Fandom: Prison Break
Pairing: mild Michael/Sara
Warnings: Drug use, sexual undercurrents
Disclaimer: I borrow them sometimes, but my mom says I have to put them back the way they were.
Description: 50 sentences meme - Sara in 50 UNRELATED mini-paragraphs.
You don't need a broken heart,
To know a heart can be broken.
You just need to open your eyes, yeah.
We don't need to be deceived,
To know a lie can be spoken.
We don't have to learn everything twice.
Some people find comfort in ratty sweats; Sara likes a standard grey tee shirt that smells faintly of soap, sweat, and something distinctly Michael. She thinks it's either sentimental or creepy; she leans towards creepy.
Sara's first kiss was sloppy and hurried; a brief afterthought by one of her father's brown-nosers. Michael kisses like he has all the time in the world, even with a guard outside the door and a camera on the wall.
She doesn't associate soft with prison or tattoos; that's why she gets a jolt each time her hands brush the skin of Michael's arm.
Morphine counteracts pain; that's its job, its purpose. She wonders if it's faulty.
Potatoes are starchy, occasionally gritty, and her microwave never seems to cook them thoroughly. She eats them because they are easy and fast; this seems to be a pattern in her life.
The grey of the afternoon turns to rain that hits her windshield as she drives home. She had a long day; the drive is cathartic, and the rain matches her mood.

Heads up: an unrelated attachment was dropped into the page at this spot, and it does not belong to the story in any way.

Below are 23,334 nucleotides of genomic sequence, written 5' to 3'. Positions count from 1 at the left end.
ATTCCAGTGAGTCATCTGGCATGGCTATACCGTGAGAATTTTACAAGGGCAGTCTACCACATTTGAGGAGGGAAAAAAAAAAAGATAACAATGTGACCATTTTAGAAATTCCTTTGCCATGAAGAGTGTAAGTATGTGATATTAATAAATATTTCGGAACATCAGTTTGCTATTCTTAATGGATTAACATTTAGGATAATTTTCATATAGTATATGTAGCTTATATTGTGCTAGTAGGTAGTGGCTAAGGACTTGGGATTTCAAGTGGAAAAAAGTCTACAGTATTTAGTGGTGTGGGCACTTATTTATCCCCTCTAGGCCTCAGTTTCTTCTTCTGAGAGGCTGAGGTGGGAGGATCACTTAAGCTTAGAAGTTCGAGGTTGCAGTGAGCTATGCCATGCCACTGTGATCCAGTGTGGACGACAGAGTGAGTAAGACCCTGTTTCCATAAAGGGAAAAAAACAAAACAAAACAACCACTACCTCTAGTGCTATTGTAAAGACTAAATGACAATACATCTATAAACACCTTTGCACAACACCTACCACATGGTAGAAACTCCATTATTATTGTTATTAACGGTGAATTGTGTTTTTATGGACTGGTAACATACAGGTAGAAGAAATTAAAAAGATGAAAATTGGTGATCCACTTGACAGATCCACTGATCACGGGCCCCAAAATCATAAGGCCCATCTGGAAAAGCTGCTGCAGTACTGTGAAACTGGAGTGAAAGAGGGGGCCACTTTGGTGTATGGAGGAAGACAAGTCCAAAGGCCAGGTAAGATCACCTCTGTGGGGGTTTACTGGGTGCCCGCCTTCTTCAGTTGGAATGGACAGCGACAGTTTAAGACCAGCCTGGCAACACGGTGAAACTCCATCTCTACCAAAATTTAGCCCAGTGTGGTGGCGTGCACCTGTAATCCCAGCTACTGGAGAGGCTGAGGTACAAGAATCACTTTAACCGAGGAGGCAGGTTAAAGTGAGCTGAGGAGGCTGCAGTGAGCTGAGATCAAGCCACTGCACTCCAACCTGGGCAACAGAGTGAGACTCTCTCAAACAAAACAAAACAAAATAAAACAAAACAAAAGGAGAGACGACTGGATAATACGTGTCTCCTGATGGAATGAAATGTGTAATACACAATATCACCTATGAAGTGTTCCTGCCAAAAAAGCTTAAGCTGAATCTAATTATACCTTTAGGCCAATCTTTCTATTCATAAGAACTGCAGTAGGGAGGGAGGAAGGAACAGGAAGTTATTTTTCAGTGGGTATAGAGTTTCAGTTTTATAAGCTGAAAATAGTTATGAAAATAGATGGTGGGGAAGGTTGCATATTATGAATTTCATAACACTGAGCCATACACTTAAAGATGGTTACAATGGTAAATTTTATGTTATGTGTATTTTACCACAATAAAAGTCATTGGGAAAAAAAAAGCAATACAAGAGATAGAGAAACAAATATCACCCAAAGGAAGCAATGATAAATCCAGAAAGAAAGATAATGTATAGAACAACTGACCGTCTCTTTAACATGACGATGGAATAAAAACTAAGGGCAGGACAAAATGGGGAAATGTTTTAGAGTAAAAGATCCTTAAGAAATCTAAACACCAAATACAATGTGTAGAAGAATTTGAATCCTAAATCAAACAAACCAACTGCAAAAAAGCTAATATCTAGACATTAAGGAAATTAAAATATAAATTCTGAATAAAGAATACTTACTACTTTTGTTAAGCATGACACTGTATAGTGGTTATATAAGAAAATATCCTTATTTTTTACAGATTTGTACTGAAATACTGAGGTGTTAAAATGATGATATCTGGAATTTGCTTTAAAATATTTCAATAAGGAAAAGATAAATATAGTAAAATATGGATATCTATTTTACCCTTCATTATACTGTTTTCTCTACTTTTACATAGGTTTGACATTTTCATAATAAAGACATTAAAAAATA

Sara likes the idea that life is like chocolate; not the fake, overly sweetened milky stuff they sell with the bright wrappers, but real, dark chocolate that tastes almost bitter to the inexperienced tongue.
If Sara searches through her memories long enough, she can find moments of true happiness: swinging with her mother at the park once, a "good job" from her dad. She figures happiness in life is overrated anyways.
After the escape, Sara unplugged her phone; she lasted five minutes before plugging it back in. She hated herself for hoping he'd phone when she knew he wouldn't.
Sara tells the inmates she'll lend them an ear if they need it. No one admits it, but it makes them feel more human to have the pretty doc offer help, but no one asks for it either.
Most days, Sara would give her right arm for a different last name. The daughter of Frontier Justice Frank wishes she was just plain Sara.
Somewhere along the way, she thinks she lost appreciation for the sensuality of life. Maybe the morphine dulled her senses; maybe that's what she really wanted. And as much as she hates herself for it, her mind is reconciling the fact that Michael is making her aware again.
After particularly difficult days, Sara knows what to expect at night: her mind gets stuck on repeat, and all she sees is a bike and a car and a boy and death.
The inmates reek of sex some days; she isn't sure if she hurts for them or if she hates them for it. She knows as well as anyone that rape comes with jail.
Michael doesn't fit the pattern: some inmates crave her touch, others abhor it. He does neither, and she can't figure him out. She tells herself that's why she jumps when he touches her.
Her empathy is her weakness, she knows - it keeps her awake with their problems, and it won't let her ignore Michael's plea for help. Somehow she thinks it will cause her death someday.